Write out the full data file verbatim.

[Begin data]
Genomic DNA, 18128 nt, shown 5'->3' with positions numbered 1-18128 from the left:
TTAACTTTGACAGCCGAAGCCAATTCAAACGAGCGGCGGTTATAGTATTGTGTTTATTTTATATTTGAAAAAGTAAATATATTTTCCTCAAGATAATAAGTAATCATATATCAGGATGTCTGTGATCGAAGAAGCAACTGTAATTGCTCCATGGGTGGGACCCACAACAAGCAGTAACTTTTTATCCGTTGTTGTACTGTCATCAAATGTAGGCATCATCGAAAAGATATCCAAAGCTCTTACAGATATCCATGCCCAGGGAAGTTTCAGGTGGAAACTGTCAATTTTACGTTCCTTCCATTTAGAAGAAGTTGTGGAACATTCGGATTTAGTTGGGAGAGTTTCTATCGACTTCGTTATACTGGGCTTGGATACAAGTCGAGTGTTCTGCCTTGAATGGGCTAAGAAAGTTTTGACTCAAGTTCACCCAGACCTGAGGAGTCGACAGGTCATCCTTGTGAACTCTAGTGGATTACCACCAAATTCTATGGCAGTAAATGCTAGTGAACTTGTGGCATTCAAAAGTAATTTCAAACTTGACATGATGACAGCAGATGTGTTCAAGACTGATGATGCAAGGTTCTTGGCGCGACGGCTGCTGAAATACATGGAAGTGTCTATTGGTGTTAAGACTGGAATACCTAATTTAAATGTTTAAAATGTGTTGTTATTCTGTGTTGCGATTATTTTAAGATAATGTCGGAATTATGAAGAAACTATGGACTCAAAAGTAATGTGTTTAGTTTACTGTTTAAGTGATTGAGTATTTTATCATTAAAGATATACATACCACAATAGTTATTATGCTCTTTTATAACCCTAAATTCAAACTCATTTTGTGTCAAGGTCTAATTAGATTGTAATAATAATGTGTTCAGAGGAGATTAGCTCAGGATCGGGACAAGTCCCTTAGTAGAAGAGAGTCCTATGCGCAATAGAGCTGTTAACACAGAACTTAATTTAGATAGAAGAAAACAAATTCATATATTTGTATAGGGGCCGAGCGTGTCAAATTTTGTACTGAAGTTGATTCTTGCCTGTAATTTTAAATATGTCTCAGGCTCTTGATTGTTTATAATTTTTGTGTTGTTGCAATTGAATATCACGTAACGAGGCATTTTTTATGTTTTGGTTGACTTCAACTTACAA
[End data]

Genomic DNA, 18128 nt, shown 5'->3' with positions numbered 1-18128 from the left:
TTAACTTTGACAGCCGAAGCCAATTCAAACGAGCGGCGGTTATAGTATTGTGTTTATTTTATATTTGAAAAAGTAAATATATTTTCCTCAAGATAATAAGTAATCATATATCAGGATGTCTGTGATCGAAGAAGCAACTGTAATTGCTCCATGGGTGGGACCCACAACAAGCAGTAACTTTTTATCCGTTGTTGTACTGTCATCAAATGTAGGCATCATCGAAAAGATATCCAAAGCTCTTACAGATATCCATGCCCAGGGAAGTTTCAGGTGGAAACTGTCAATTTTACGTTCCTTCCATTTAGAAGAAGTTGTGGAACATTCGGATTTAGTTGGGAGAGTTTCTATCGACTTCGTTATACTGGGCTTGGATACAAGTCGAGTGTTCTGCCTTGAATGGGCTAAGAAAGTTTTGACTCAAGTTCACCCAGACCTGAGGAGTCGACAGGTCATCCTTGTGAACTCTAGTGGATTACCACCAAATTCTATGGCAGTAAATGCTAGTGAACTTGTGGCATTCAAAAGTAATTTCAAACTTGACATGATGACAGCAGATGTGTTCAAGACTGATGATGCAAGGTTCTTGGCGCGACGGCTGCTGAAATACATGGAAGTGTCTATTGGTGTTAAGACTGGAATACCTAATTTAAATGTTTAAAATGTGTTGTTATTCTGTGTTGCGATTATTTTAAGATAATGTCGGAATTATGAAGAAACTATGGACTCAAAAGTAATGTGTTTAGTTTACTGTTTAAGTGATTGAGTATTTTATCATTAAAGATATACATACCACAATAGTTATTATGCTCTTTTATAACCCTAAATTCAAACTCATTTTGTGTCAAGGTCTAATTAGATTGTAATAATAATGTGTTCAGAGGAGATTAGCTCAGGATCGGGACAAGTCCCTTAGTAGAAGAGAGTCCTATGCGCAATAGAGCTGTTAACACAGAACTTAATTTAGATAGAAGAAAACAAATTCATATATTTGTATAGGGGCCGAGCGTGTCAAATTTTGTACTGAAGTTGATTCTTGCCTGTAATTTTAAATATGTCTCAGGCTCTTGATTGTTTATAATTTTTGTGTTGTTGCAATTGAATATCACGTAACGAGGCATTTTTTATGTTTTGGTTGACTTCAACTTACAA